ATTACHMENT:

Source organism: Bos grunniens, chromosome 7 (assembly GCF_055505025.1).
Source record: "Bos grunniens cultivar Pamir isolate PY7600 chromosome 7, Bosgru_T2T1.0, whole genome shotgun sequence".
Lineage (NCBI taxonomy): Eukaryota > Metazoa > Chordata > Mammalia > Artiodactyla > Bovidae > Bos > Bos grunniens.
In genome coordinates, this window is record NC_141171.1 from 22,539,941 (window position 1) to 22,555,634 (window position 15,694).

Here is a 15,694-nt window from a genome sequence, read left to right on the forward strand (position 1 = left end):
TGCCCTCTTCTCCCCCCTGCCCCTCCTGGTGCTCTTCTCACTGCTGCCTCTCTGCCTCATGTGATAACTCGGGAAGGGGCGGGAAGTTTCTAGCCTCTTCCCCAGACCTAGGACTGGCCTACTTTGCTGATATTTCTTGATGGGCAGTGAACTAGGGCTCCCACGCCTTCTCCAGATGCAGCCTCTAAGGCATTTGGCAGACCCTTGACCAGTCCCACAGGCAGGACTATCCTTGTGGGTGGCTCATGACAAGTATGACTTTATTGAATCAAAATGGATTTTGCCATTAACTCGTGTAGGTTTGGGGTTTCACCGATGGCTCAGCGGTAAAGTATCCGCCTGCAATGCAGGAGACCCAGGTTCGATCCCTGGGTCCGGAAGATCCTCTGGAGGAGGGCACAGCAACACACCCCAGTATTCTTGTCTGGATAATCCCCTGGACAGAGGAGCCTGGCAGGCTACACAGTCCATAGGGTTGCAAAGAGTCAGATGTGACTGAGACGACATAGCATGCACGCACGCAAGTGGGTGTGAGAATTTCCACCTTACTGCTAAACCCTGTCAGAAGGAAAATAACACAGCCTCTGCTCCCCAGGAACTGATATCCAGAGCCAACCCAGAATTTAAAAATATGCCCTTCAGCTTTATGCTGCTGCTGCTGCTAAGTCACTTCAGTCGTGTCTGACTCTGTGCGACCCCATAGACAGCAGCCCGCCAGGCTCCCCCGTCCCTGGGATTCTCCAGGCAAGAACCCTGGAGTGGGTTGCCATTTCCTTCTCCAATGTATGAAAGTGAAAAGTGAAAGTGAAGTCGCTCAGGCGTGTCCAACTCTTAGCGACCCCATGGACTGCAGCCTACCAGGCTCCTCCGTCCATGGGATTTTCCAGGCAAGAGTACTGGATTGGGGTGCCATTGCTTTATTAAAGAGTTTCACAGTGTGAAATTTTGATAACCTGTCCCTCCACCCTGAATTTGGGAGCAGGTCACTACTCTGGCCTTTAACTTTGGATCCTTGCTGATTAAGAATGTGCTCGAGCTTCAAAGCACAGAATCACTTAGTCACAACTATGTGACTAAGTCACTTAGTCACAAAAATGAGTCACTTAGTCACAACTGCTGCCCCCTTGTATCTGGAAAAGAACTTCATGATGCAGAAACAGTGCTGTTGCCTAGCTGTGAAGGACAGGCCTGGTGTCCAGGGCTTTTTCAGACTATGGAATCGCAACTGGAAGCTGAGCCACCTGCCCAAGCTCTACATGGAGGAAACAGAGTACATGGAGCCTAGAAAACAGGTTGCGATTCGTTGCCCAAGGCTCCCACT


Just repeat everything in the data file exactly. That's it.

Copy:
Source organism: Bos grunniens, chromosome 7 (assembly GCF_055505025.1).
Source record: "Bos grunniens cultivar Pamir isolate PY7600 chromosome 7, Bosgru_T2T1.0, whole genome shotgun sequence".
Lineage (NCBI taxonomy): Eukaryota > Metazoa > Chordata > Mammalia > Artiodactyla > Bovidae > Bos > Bos grunniens.
In genome coordinates, this window is record NC_141171.1 from 22,539,941 (window position 1) to 22,555,634 (window position 15,694).

Here is a 15,694-nt window from a genome sequence, read left to right on the forward strand (position 1 = left end):
TGCCCTCTTCTCCCCCCTGCCCCTCCTGGTGCTCTTCTCACTGCTGCCTCTCTGCCTCATGTGATAACTCGGGAAGGGGCGGGAAGTTTCTAGCCTCTTCCCCAGACCTAGGACTGGCCTACTTTGCTGATATTTCTTGATGGGCAGTGAACTAGGGCTCCCACGCCTTCTCCAGATGCAGCCTCTAAGGCATTTGGCAGACCCTTGACCAGTCCCACAGGCAGGACTATCCTTGTGGGTGGCTCATGACAAGTATGACTTTATTGAATCAAAATGGATTTTGCCATTAACTCGTGTAGGTTTGGGGTTTCACCGATGGCTCAGCGGTAAAGTATCCGCCTGCAATGCAGGAGACCCAGGTTCGATCCCTGGGTCCGGAAGATCCTCTGGAGGAGGGCACAGCAACACACCCCAGTATTCTTGTCTGGATAATCCCCTGGACAGAGGAGCCTGGCAGGCTACACAGTCCATAGGGTTGCAAAGAGTCAGATGTGACTGAGACGACATAGCATGCACGCACGCAAGTGGGTGTGAGAATTTCCACCTTACTGCTAAACCCTGTCAGAAGGAAAATAACACAGCCTCTGCTCCCCAGGAACTGATATCCAGAGCCAACCCAGAATTTAAAAATATGCCCTTCAGCTTTATGCTGCTGCTGCTGCTAAGTCACTTCAGTCGTGTCTGACTCTGTGCGACCCCATAGACAGCAGCCCGCCAGGCTCCCCCGTCCCTGGGATTCTCCAGGCAAGAACCCTGGAGTGGGTTGCCATTTCCTTCTCCAATGTATGAAAGTGAAAAGTGAAAGTGAAGTCGCTCAGGCGTGTCCAACTCTTAGCGACCCCATGGACTGCAGCCTACCAGGCTCCTCCGTCCATGGGATTTTCCAGGCAAGAGTACTGGATTGGGGTGCCATTGCTTTATTAAAGAGTTTCACAGTGTGAAATTTTGATAACCTGTCCCTCCACCCTGAATTTGGGAGCAGGTCACTACTCTGGCCTTTAACTTTGGATCCTTGCTGATTAAGAATGTGCTCGAGCTTCAAAGCACAGAATCACTTAGTCACAACTATGTGACTAAGTCACTTAGTCACAAAAATGAGTCACTTAGTCACAACTGCTGCCCCCTTGTATCTGGAAAAGAACTTCATGATGCAGAAACAGTGCTGTTGCCTAGCTGTGAAGGACAGGCCTGGTGTCCAGGGCTTTTTCAGACTATGGAATCGCAACTGGAAGCTGAGCCACCTGCCCAAGCTCTACATGGAGGAAACAGAGTACATGGAGCCTAGAAAACAGGTTGCGATTCGTTGCCCAAGGCTCCCACT